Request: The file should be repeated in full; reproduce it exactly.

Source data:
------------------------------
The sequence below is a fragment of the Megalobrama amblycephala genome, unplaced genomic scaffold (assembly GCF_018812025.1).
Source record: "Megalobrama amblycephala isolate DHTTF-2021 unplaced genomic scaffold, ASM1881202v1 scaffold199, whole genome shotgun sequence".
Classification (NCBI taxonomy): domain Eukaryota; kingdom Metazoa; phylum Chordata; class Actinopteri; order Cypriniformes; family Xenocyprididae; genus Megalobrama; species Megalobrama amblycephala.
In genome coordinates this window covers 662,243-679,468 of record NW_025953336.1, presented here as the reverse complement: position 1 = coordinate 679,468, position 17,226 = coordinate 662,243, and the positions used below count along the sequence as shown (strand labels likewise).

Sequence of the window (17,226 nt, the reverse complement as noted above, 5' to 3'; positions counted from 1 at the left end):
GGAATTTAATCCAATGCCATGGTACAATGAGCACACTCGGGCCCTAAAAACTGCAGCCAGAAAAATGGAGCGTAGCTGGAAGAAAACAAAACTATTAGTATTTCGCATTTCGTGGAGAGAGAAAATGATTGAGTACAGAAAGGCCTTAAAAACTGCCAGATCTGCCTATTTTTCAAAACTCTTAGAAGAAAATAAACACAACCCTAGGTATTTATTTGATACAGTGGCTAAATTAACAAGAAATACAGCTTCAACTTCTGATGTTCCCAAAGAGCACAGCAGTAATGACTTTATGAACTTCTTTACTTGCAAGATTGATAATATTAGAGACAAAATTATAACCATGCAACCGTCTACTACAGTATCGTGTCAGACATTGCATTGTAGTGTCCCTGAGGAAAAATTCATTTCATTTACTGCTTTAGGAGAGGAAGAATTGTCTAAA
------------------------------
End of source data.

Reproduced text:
The sequence below is a fragment of the Megalobrama amblycephala genome, unplaced genomic scaffold (assembly GCF_018812025.1).
Source record: "Megalobrama amblycephala isolate DHTTF-2021 unplaced genomic scaffold, ASM1881202v1 scaffold199, whole genome shotgun sequence".
Classification (NCBI taxonomy): domain Eukaryota; kingdom Metazoa; phylum Chordata; class Actinopteri; order Cypriniformes; family Xenocyprididae; genus Megalobrama; species Megalobrama amblycephala.
In genome coordinates this window covers 662,243-679,468 of record NW_025953336.1, presented here as the reverse complement: position 1 = coordinate 679,468, position 17,226 = coordinate 662,243, and the positions used below count along the sequence as shown (strand labels likewise).

Sequence of the window (17,226 nt, the reverse complement as noted above, 5' to 3'; positions counted from 1 at the left end):
GGAATTTAATCCAATGCCATGGTACAATGAGCACACTCGGGCCCTAAAAACTGCAGCCAGAAAAATGGAGCGTAGCTGGAAGAAAACAAAACTATTAGTATTTCGCATTTCGTGGAGAGAGAAAATGATTGAGTACAGAAAGGCCTTAAAAACTGCCAGATCTGCCTATTTTTCAAAACTCTTAGAAGAAAATAAACACAACCCTAGGTATTTATTTGATACAGTGGCTAAATTAACAAGAAATACAGCTTCAACTTCTGATGTTCCCAAAGAGCACAGCAGTAATGACTTTATGAACTTCTTTACTTGCAAGATTGATAATATTAGAGACAAAATTATAACCATGCAACCGTCTACTACAGTATCGTGTCAGACATTGCATTGTAGTGTCCCTGAGGAAAAATTCATTTCATTTACTGCTTTAGGAGAGGAAGAATTGTCTAAA